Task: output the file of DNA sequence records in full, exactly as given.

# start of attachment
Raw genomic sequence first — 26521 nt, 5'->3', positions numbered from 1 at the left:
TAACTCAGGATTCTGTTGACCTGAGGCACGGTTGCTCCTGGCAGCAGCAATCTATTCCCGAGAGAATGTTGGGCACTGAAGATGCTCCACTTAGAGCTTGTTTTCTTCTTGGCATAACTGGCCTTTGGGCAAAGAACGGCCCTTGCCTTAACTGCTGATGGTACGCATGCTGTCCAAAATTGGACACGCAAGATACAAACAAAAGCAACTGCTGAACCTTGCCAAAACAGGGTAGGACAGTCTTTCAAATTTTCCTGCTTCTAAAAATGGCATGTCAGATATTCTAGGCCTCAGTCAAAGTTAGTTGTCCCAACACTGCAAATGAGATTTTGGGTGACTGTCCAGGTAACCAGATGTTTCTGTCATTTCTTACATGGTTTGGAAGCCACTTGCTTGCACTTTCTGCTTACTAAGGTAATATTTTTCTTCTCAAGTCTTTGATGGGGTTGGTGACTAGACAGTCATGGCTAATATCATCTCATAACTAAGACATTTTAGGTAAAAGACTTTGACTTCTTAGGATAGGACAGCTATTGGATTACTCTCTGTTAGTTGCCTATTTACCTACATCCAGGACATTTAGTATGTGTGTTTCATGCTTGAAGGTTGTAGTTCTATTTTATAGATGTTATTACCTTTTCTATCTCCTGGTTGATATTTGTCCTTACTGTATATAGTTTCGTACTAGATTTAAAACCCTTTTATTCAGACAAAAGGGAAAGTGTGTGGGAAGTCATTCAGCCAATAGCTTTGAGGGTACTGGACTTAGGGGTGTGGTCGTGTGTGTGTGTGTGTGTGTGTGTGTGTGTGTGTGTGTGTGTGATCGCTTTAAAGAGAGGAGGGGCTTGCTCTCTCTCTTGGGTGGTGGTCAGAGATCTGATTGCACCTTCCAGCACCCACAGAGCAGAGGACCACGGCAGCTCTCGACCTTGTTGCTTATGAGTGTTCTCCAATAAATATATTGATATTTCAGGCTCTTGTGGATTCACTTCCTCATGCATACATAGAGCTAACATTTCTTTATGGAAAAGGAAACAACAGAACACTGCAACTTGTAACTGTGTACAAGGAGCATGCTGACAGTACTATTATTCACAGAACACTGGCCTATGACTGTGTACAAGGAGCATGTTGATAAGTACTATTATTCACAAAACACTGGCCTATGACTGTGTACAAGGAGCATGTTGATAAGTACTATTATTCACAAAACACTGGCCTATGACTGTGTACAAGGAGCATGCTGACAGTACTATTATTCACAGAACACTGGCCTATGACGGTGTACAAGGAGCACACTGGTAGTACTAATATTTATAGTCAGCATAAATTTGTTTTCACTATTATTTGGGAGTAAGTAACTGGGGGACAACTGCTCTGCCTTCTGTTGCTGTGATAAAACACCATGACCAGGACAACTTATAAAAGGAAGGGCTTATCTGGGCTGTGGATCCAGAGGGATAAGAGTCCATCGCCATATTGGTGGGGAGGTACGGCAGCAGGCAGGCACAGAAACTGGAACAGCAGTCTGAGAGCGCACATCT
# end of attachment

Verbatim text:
Raw genomic sequence first — 26521 nt, 5'->3', positions numbered from 1 at the left:
TAACTCAGGATTCTGTTGACCTGAGGCACGGTTGCTCCTGGCAGCAGCAATCTATTCCCGAGAGAATGTTGGGCACTGAAGATGCTCCACTTAGAGCTTGTTTTCTTCTTGGCATAACTGGCCTTTGGGCAAAGAACGGCCCTTGCCTTAACTGCTGATGGTACGCATGCTGTCCAAAATTGGACACGCAAGATACAAACAAAAGCAACTGCTGAACCTTGCCAAAACAGGGTAGGACAGTCTTTCAAATTTTCCTGCTTCTAAAAATGGCATGTCAGATATTCTAGGCCTCAGTCAAAGTTAGTTGTCCCAACACTGCAAATGAGATTTTGGGTGACTGTCCAGGTAACCAGATGTTTCTGTCATTTCTTACATGGTTTGGAAGCCACTTGCTTGCACTTTCTGCTTACTAAGGTAATATTTTTCTTCTCAAGTCTTTGATGGGGTTGGTGACTAGACAGTCATGGCTAATATCATCTCATAACTAAGACATTTTAGGTAAAAGACTTTGACTTCTTAGGATAGGACAGCTATTGGATTACTCTCTGTTAGTTGCCTATTTACCTACATCCAGGACATTTAGTATGTGTGTTTCATGCTTGAAGGTTGTAGTTCTATTTTATAGATGTTATTACCTTTTCTATCTCCTGGTTGATATTTGTCCTTACTGTATATAGTTTCGTACTAGATTTAAAACCCTTTTATTCAGACAAAAGGGAAAGTGTGTGGGAAGTCATTCAGCCAATAGCTTTGAGGGTACTGGACTTAGGGGTGTGGTCGTGTGTGTGTGTGTGTGTGTGTGTGTGTGTGTGTGTGTGTGTGATCGCTTTAAAGAGAGGAGGGGCTTGCTCTCTCTCTTGGGTGGTGGTCAGAGATCTGATTGCACCTTCCAGCACCCACAGAGCAGAGGACCACGGCAGCTCTCGACCTTGTTGCTTATGAGTGTTCTCCAATAAATATATTGATATTTCAGGCTCTTGTGGATTCACTTCCTCATGCATACATAGAGCTAACATTTCTTTATGGAAAAGGAAACAACAGAACACTGCAACTTGTAACTGTGTACAAGGAGCATGCTGACAGTACTATTATTCACAGAACACTGGCCTATGACTGTGTACAAGGAGCATGTTGATAAGTACTATTATTCACAAAACACTGGCCTATGACTGTGTACAAGGAGCATGTTGATAAGTACTATTATTCACAAAACACTGGCCTATGACTGTGTACAAGGAGCATGCTGACAGTACTATTATTCACAGAACACTGGCCTATGACGGTGTACAAGGAGCACACTGGTAGTACTAATATTTATAGTCAGCATAAATTTGTTTTCACTATTATTTGGGAGTAAGTAACTGGGGGACAACTGCTCTGCCTTCTGTTGCTGTGATAAAACACCATGACCAGGACAACTTATAAAAGGAAGGGCTTATCTGGGCTGTGGATCCAGAGGGATAAGAGTCCATCGCCATATTGGTGGGGAGGTACGGCAGCAGGCAGGCACAGAAACTGGAACAGCAGTCTGAGAGCGCACATCT